New Mexico Senators Jeff Bingaman and Tom Udall and Congressmen Martin Heinrich and Ben Ray Luján are urging the Obama administration to open a regional Patent and Trademark Office in central New Mexico. Such a move could bring with it as many as 100 highly-skilled professional jobs.
Last month, President Obama signed a bill into law that streamlines the process for granting patents. As part of that law, the U.S. Patent and Trademark Office is required to open at least two regional offices to help address the backlog of 680,000 pending patents.
The Senators and Representatives sent a letter today to the Director of the United States Patent and Trademark Office pointing to the many reasons central New Mexico is an ideal location for a regional office.
For example, they point out the area possesses a highly-educated workforce, including a high density of patent attorneys and employees with science and engineering Ph.D.'s. They also cite central New Mexico's inexpensive office space and low cost-of-living, which would make the region an economical choice.
To bolster New Mexico's chances for selection, Luján successfully inserted into the new patent law a provision requiring the Patent and Trademark Office to open satellite offices in areas where they would have a high economic impact and where scientific and technically knowledgeable personnel are available.
The only other regional Patent and Trademark Office opened earlier this year in Detroit, Michigan. That office will hire about 100 engineers and patent lawyers.
The text of the letter follows:
October 4, 2011
Mr. David Kappos
Under Secretary for Intellectual Property
Director for the United States Patent and Trademark Office
Department of Commerce
445 12th Street, SW
Washington, D.C. 20554
Dear Under Secretary Kappos:
We are writing to urge the United States Patent and Trademark Office (USPTO) to select the central New Mexico region as the location of the next Regional Patent Office.
This region, centered around Albuquerque, possesses a highly-educated workforce in the backgrounds pertinent for successful patent development and processing, which makes the area a strong choice for a Regional Patent Office. According to the Department of Labor and Statistics, this region's workforce demographics demonstrate a high density of patent attorneys and employees with science and engineering Ph.D.'s. More specifically, as compared to Detroit, the city most recently selected for a Regional Patent Office, central New Mexico's workforce has a higher density of employed science, technology, engineering, mathematics (STEM) subject Ph.D.'s and over double the number of licensed patent attorneys. Furthermore, the region's inexpensive office space and low cost-of-living provides an affordable choice for the USPTO while also providing a comfortable living environment for employees.
Sandia National Laboratories, Los Alamos National Laboratory and the Air Force Research Lab, along with New Mexico Tech, New Mexico State University and the University of New Mexico, generate a vibrant local R&D ecosystem that is unique in the southwest. Not only would this ecosystem provide a stimulating environment for a Regional Patent Office, it would also provide a resource of technical professionals from which to draw in hiring new patent examiners. The important relationship between patents and our national labs is demonstrated by a new initiative from the Department of Energy which willreduce barriers for start-up companies to obtain "option agreements" to license some of the 15,000 patents and patent applications held by the national labs.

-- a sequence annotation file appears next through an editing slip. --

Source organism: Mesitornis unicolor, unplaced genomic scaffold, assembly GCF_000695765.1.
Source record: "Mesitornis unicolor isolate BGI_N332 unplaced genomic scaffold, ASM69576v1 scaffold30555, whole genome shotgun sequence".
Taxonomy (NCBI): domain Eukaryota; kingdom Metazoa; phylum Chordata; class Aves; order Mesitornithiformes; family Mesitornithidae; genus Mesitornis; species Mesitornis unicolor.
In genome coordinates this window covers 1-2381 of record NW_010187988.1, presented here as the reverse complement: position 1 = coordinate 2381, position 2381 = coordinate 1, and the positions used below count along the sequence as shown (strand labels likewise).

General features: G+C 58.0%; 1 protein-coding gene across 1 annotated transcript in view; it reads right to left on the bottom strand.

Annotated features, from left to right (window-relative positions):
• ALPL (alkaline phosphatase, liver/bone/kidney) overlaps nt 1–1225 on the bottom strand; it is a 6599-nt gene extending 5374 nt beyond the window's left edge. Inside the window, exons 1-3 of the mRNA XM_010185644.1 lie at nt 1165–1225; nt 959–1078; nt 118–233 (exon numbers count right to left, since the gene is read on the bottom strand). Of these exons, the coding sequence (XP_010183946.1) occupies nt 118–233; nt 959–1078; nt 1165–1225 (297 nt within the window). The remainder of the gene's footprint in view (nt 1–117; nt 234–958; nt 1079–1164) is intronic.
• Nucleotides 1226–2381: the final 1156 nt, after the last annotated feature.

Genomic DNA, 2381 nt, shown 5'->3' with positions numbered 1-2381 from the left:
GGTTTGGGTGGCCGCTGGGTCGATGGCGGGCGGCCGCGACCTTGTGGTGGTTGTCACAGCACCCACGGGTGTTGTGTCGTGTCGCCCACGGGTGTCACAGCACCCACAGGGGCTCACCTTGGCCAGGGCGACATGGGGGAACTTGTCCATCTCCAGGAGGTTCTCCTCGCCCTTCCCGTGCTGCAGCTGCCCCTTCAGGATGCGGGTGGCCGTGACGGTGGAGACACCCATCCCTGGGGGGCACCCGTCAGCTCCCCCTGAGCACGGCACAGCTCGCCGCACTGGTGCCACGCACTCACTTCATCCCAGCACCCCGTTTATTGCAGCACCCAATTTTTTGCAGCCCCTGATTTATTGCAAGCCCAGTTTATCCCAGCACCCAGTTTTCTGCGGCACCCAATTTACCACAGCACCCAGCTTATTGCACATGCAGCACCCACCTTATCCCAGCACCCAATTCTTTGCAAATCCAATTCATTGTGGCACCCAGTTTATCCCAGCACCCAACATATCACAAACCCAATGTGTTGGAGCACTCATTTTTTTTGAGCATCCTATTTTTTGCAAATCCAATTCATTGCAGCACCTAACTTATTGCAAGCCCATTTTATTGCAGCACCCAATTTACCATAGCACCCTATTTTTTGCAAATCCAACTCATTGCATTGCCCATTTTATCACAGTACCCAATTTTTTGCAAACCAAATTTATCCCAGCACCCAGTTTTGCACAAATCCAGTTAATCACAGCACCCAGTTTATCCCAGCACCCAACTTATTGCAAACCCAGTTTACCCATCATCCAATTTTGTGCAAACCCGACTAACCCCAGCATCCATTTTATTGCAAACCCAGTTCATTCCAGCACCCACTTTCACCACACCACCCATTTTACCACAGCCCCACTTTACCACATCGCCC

All of these features of the central New Mexico region would contribute toward attaining the goals of the satellite offices, which include:
(1) increasing outreach activities to better connect patent filers and innovators with the Office;
(2) enhancing patent examiner retention;
(3) improving recruitment of patent examiners.
Furthermore, this region would more than satisfy the criteria required for choosing a location of a Regional Patent Office, namely:
(a) the availability of scientific and technically knowledgeable personnel in the region from which to draw new patent examiners at minimal recruitment cost; and
(b) the economic impact to the region.
With so many federal labs and research universities in the area, there is a wealth of technically knowledgeable personnel in central New Mexico. In addition, because of New Mexico's tough economic challenges, a Regional Patent Office in central New Mexico would have a much larger positive economic impact in this region than almost any other region that would offer a similar abundance of technical personnel.
We urge you to carefully consider the central New Mexico region for the location of the next Regional Patent Office.
Jeff Bingaman Tom Udall
United States Senator United States Senator
Ben Ray Luján Martin Heinrich
United States Congressman United States Congressman